If there’s one noticeable sentiment emerging from Ford under the reign of newly-hired CEO Jim Hackett, it’s the company’s refreshing new public sentiment toward self-driving cars. The official line, lately, is: yes, this technology is Good and Will Happen, but it Will Take Time. More time than the thought leaders in Silicon Valley would have you believe.
That’s echoed in a blog post published Monday by the CEO of Argo AI, a startup Ford has invested $1 billion in, and says there remains “significant work” to reliably bring the technology to the public.
The blog post from Argo’s CEO, Bryan Salesky, outlines a winding history over the last decade, and illustrates just how far the industry has come in a short amount of time.
Though he doesn’t name names, it’s hard to take this passage as anything but a shot at competitors who’re racing to deploy fully-automated cars as quickly as possible.
We’re still very much in the early days of making self-driving cars a reality. Those who think fully self-driving vehicles will be ubiquitous on city streets months from now or even in a few years are not well connected to the state of the art or committed to the safe deployment of the technology. For those of us who have been working on the technology for a long time, we’re going to tell you the issue is still really hard, as the systems are as complex as ever.
Ford itself has said it’d like to have self-driving cars on the road by 2021, but only for uses like ride-hailing or package delivery at first. Other automakers and tech developers have pilot projects already underway—Google’s self-driving car project Waymo is ferrying select members of the public around Phoenix, and Uber is picking up passengers in a few cities across the U.S. on its platform.
Automakers like Ford, Fiat Chrysler and General Motors have established partnerships with ride-hailing companies and autonomous tech developers to speed up the development of robocars, as well. Tesla CEO Elon Musk has said he’d like to send an autonomous car on a trip from Los Angeles to New York City by the end of this year.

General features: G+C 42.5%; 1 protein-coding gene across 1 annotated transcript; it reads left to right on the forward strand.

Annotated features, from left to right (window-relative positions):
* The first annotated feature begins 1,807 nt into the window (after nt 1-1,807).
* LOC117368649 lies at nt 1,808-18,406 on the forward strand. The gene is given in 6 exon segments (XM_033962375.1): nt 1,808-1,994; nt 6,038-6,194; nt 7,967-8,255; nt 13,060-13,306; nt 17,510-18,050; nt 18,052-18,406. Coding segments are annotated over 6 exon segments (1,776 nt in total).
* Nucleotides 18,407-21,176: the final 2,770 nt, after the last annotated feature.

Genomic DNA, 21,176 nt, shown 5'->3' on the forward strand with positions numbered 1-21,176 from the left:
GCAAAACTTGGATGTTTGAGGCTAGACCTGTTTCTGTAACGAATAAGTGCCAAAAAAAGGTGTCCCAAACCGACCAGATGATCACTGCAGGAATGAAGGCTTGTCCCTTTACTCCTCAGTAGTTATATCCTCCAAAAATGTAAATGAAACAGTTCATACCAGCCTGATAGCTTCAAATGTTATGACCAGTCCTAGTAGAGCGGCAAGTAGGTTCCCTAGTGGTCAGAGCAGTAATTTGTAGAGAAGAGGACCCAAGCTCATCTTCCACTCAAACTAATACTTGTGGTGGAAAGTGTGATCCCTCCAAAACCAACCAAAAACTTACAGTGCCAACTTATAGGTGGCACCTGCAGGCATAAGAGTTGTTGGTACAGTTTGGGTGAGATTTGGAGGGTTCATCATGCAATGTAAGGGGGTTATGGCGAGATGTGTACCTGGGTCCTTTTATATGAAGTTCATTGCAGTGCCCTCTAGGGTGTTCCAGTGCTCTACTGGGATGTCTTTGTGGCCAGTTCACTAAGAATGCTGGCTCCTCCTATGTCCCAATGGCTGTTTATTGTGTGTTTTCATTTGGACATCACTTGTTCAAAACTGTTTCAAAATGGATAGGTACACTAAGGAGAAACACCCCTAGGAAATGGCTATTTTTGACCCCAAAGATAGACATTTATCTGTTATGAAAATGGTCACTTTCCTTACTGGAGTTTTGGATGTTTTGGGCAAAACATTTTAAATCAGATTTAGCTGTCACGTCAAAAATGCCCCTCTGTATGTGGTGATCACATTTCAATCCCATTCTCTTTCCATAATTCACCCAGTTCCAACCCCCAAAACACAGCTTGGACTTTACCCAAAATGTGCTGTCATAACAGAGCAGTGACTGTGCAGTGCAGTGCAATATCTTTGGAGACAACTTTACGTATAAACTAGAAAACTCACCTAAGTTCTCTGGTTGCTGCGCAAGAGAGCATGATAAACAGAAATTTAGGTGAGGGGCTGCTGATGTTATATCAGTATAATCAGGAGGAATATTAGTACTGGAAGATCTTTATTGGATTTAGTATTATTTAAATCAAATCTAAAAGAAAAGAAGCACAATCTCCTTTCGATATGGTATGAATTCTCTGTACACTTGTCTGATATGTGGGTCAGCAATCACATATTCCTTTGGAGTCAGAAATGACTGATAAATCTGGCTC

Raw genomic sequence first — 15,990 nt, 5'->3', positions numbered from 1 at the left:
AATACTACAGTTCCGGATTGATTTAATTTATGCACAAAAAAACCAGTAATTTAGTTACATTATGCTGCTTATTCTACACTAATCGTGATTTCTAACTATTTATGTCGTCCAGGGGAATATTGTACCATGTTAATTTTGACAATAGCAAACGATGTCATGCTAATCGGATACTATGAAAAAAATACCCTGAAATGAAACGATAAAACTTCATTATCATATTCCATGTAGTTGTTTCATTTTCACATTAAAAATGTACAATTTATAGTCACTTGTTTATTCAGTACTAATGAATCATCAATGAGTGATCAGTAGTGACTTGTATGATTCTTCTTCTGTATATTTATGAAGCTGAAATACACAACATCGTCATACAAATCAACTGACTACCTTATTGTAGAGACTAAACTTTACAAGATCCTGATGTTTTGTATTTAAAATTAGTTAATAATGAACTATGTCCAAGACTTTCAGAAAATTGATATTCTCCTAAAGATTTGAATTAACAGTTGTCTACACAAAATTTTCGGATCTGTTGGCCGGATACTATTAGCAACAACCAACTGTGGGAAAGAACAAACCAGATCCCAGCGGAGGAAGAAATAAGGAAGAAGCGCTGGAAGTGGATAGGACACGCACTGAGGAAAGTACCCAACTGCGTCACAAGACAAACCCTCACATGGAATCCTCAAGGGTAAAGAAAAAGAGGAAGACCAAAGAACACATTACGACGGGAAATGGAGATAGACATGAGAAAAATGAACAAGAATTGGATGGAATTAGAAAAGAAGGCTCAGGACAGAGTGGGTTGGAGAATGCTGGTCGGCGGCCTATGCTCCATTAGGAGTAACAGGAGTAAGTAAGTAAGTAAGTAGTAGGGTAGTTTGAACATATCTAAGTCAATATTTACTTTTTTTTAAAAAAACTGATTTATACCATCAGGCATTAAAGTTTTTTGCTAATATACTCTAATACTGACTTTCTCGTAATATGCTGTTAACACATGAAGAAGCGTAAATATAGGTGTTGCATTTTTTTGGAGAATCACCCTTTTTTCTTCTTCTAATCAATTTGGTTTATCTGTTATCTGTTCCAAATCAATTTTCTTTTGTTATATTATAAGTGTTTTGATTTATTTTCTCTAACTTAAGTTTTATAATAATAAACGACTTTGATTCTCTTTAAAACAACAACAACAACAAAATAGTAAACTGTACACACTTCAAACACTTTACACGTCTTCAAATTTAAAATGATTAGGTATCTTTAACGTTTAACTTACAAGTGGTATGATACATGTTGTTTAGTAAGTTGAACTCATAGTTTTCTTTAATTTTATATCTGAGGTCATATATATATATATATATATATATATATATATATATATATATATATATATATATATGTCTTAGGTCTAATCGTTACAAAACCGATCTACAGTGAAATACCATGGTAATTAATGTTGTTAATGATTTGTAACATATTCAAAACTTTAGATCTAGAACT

But Salesky says there’s a number of lingering, significant barriers to making the technology works safely and efficiently. In particular, he writes, sensors aren’t nearly capable yet for fully-automated driving. That includes LIDAR, a laser-based radar short for Light Detection and Ranging that allows cars to “see” the road and is considered to be crucial for autonomous vehicles by most of the industry.
LIDAR can provide a 3D image of the world around a car, Salesky says, but it “doesn’t provide color or texture.” So you need cameras, as well. A lot of them, too. Redundancies are necessary to ensure there’s a failsafe in case one part of the technology fails.
Salesky goes on:
Yet cameras are challenged in poor lighting, and tend to struggle to provide enough focus and resolution at all desired ranges of operation. In contrast, radar, while relatively low resolution, is able to directly detect the velocity of road users even at long distances.
That’s why we still have so many sensors mounted on the car — the strengths of one complement the weaknesses of another. Individual sensors don’t fully reproduce what they capture, so the computer has to combine the inputs from multiple sensors, then sort out the errors and inconsistencies. Combining all of this into one comprehensive and robust picture of the world for the computer to process is incredibly difficult.
Congress may be working on laws to help articulate how self-driving car should be tested. Still, the proposed laws seem to offer a mostly-hands-off approach. Automakers could deploy more robot cars that are exempt from certain regulations, but those cars need to be equipped with technology that works. The public hasn’t bought into the idea of self-driving cars just yet, so perfecting the tech is necessary for robotcars to be adopted en masse.
And that brings up another key point. Automated cars need a lot of experience on the road to understand their surroundings and to “drive with confidence.”
But not all miles are created equal, so “accumulated miles” is not an expressive enough metric to track progress. Think of it this way: The skills you acquired learning to drive in a quiet Midwestern town will not translate should you find yourself driving in the heart of Manhattan.
Will you see a fully-automated car on the road soon? Sure. California just approved regulations that will allow autonomous cars without drivers to hit the road. But it’ll be confined to limited spaces. Salesky’s insight illustrates why that’s the reality of the situation. Don’t believe the hype.